None of that makes any sense to you? Let's back up a bit. Gears of War is a squad-based third-person shooter which sees you assume the role of super soldier Marcus Fenix, imprisoned after being found guilty of treason. Set on the earth-like world of Sera, Gears takes place some 14 years after Emergence Day, the day the Locust Horde emerged from the bowels of the earth and started chewing everything up. The game begins with Marcus' friend Dominic (himself a super soldier and playable in co-op mode via LAN or online) busting him out of prison and bringing him back into the thick of the action. Gears is famous for its brutal depiction of war - because of the way the camera is positioned the game looks like Saving Private Ryan on steroids. The combat is all about getting into cover, flanking the enemy and dispatching them in increasingly gruesome fashion, including sawing them in half with the chainsaw and curb stomping downed enemies with the heel of your size 20 boots. Essentially, it's intense skirmish, cut scene, intense skirmish, cut scene.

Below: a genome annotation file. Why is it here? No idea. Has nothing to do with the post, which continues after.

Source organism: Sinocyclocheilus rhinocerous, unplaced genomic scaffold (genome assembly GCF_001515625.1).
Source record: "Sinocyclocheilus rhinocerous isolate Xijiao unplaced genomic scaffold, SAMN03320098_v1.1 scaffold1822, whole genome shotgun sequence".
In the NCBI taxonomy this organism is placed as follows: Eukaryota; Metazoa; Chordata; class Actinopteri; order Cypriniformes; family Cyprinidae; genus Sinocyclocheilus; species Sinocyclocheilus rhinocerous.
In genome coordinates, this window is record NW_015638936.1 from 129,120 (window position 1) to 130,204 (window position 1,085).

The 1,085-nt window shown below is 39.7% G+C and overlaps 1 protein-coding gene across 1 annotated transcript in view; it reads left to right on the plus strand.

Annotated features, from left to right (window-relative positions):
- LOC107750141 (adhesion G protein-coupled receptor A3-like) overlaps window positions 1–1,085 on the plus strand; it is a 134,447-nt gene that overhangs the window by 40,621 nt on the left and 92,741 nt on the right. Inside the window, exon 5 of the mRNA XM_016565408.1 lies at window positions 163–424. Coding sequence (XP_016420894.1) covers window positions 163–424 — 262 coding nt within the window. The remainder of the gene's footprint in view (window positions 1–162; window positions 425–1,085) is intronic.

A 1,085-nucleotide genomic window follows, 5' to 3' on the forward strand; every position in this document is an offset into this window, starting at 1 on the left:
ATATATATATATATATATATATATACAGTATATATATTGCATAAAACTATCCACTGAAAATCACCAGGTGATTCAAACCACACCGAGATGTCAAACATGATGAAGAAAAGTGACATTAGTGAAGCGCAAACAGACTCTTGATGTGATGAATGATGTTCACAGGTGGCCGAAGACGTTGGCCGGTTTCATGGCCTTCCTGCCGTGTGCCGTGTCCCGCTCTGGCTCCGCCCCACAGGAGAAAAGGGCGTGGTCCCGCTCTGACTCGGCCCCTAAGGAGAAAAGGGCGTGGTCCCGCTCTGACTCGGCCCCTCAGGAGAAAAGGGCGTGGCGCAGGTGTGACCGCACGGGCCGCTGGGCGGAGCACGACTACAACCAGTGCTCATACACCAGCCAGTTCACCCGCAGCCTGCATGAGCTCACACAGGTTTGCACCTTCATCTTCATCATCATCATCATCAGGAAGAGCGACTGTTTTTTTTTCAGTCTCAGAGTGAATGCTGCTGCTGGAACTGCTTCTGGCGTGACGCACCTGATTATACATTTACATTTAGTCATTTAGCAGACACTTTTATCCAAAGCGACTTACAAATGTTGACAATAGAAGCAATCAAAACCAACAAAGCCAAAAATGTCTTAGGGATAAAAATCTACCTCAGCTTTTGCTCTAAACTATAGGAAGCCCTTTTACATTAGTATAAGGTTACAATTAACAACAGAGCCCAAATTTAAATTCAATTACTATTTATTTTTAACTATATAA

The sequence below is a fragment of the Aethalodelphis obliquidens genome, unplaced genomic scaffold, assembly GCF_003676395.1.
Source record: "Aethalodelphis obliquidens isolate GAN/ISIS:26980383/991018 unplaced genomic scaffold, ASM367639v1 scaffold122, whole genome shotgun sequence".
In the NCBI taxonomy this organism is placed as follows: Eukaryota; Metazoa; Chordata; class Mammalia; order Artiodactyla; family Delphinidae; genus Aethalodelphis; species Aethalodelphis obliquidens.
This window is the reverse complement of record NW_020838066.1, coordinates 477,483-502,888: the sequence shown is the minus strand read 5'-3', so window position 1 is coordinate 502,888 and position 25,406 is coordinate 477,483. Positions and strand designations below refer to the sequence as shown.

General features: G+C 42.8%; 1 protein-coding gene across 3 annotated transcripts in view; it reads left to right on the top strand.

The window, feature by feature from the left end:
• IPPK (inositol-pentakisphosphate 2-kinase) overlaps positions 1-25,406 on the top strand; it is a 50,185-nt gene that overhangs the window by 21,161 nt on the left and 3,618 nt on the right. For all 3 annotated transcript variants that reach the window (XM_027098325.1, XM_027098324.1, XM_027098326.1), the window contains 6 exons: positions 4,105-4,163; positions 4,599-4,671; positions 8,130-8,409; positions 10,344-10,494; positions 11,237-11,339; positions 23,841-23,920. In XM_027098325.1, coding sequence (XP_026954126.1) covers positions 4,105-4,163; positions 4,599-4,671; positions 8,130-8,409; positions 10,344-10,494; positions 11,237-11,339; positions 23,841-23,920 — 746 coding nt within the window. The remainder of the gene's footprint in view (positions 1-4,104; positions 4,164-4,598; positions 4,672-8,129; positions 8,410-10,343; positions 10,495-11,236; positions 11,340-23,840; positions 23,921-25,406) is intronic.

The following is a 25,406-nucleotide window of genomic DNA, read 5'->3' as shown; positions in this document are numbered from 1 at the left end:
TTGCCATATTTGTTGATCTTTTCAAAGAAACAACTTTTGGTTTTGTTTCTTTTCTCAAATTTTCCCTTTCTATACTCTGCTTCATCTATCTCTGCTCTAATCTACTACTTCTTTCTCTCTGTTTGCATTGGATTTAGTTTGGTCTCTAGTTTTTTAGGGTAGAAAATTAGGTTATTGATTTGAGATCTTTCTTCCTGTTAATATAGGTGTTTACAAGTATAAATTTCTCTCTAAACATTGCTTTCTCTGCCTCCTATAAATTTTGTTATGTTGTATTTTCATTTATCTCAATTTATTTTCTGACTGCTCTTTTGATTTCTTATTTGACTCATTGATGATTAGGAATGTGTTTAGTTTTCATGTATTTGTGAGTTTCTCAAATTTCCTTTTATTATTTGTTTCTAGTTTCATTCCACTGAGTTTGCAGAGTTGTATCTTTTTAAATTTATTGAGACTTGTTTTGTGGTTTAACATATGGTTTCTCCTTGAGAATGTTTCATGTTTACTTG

The game proved a massive success on Xbox LIVE, and held the top spot until Halo 3 came out in September. Through a number of game modes you played as one of either Delta squad or a squad of four locust in eight-player matches. A year after the game came out, I still regularly return to the game online, it's so much fun. Amazing to think that Epic had considered [/xurl=/pc/gears_of_war/news-6771.html]dropping[/xurl] the multiplayer portion of the game. Quite simply, Gears of War is so good, we gave it a 10.
'The game includes five new single-player chapters (replacing the old Act Five) which culminate in a boss battle with the Brumak...'